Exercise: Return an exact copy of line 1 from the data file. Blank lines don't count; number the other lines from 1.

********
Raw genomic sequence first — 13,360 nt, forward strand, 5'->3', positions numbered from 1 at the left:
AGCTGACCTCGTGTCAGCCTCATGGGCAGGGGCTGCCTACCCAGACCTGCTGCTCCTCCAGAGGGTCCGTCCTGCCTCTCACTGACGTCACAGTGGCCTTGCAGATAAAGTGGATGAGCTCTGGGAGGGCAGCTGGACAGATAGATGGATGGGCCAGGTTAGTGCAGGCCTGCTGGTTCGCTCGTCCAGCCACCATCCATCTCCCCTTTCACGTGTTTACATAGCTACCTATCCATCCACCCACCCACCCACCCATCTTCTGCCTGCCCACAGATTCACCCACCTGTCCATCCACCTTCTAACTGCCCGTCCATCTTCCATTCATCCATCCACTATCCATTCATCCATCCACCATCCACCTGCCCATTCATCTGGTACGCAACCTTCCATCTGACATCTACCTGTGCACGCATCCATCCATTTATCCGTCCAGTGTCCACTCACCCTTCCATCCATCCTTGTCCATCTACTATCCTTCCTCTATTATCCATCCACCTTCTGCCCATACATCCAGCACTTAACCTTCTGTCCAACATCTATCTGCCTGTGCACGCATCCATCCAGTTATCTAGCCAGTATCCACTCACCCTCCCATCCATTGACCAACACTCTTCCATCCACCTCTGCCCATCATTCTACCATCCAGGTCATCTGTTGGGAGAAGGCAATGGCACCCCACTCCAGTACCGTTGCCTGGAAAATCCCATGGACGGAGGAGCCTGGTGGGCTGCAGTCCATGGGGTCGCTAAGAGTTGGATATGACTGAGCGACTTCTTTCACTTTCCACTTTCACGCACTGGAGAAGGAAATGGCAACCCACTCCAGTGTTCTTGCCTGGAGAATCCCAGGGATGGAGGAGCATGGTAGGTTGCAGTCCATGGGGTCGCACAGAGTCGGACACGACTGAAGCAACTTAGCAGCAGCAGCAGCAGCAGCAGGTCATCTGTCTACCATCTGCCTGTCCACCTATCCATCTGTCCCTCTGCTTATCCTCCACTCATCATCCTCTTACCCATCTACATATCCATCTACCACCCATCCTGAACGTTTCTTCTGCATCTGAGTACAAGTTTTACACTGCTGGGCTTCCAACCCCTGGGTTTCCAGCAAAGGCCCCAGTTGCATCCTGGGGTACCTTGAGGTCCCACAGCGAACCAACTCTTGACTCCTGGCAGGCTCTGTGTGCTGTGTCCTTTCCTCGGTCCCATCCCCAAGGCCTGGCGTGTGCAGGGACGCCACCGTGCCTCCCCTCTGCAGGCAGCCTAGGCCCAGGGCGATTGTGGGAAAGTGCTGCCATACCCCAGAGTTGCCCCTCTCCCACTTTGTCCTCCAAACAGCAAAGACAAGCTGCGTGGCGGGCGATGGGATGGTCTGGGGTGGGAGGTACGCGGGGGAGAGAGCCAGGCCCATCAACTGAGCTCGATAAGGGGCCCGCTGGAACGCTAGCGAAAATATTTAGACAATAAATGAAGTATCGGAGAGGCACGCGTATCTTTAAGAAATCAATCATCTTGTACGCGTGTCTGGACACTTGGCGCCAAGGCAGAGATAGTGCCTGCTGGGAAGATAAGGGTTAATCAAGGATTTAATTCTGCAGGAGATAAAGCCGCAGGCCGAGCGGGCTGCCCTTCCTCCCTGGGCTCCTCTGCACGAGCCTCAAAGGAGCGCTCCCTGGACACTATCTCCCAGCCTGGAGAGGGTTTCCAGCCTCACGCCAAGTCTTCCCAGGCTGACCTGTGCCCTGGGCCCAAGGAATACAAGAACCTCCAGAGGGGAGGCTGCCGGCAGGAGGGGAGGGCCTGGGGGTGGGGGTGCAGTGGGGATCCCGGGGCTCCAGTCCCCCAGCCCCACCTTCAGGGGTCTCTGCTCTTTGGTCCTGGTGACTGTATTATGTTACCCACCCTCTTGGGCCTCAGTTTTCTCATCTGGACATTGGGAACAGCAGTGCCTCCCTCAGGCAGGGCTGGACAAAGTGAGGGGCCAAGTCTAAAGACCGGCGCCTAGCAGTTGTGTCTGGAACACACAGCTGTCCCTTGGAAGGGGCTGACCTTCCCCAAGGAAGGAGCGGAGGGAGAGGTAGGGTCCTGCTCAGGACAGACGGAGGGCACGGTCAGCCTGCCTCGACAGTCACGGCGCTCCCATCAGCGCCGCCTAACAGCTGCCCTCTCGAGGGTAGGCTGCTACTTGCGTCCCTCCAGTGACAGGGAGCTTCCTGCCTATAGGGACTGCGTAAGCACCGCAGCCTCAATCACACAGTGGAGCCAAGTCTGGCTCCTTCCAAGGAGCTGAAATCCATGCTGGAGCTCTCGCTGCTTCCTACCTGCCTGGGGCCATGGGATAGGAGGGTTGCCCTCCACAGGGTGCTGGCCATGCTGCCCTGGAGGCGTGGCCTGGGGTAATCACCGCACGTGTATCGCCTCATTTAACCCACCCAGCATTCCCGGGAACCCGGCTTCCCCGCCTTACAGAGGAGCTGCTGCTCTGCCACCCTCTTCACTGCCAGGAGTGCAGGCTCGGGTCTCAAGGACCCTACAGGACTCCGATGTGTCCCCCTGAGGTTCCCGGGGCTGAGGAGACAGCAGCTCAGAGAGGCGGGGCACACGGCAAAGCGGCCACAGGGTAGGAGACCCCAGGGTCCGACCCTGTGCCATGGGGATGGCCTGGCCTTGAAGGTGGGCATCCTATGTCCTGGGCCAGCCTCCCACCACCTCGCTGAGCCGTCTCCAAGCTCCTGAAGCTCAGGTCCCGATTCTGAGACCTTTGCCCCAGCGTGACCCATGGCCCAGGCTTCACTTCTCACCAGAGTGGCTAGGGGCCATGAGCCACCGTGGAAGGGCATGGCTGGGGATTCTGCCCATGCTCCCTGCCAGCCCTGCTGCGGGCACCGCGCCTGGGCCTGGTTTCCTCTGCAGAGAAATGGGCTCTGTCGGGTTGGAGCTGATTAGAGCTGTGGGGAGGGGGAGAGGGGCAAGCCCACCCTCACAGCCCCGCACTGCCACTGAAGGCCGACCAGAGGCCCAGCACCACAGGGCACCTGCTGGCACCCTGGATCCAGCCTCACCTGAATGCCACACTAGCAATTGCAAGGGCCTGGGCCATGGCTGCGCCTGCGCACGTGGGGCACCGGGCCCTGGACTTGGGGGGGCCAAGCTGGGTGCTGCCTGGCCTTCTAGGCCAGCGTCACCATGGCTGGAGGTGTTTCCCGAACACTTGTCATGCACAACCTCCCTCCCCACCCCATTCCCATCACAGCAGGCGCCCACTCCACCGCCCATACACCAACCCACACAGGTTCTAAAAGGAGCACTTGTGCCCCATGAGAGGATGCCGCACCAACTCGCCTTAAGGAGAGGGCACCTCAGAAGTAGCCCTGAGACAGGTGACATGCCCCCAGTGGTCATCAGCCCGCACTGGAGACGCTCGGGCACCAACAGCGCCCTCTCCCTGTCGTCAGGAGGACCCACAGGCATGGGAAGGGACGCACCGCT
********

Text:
Raw genomic sequence first — 13,360 nt, forward strand, 5'->3', positions numbered from 1 at the left: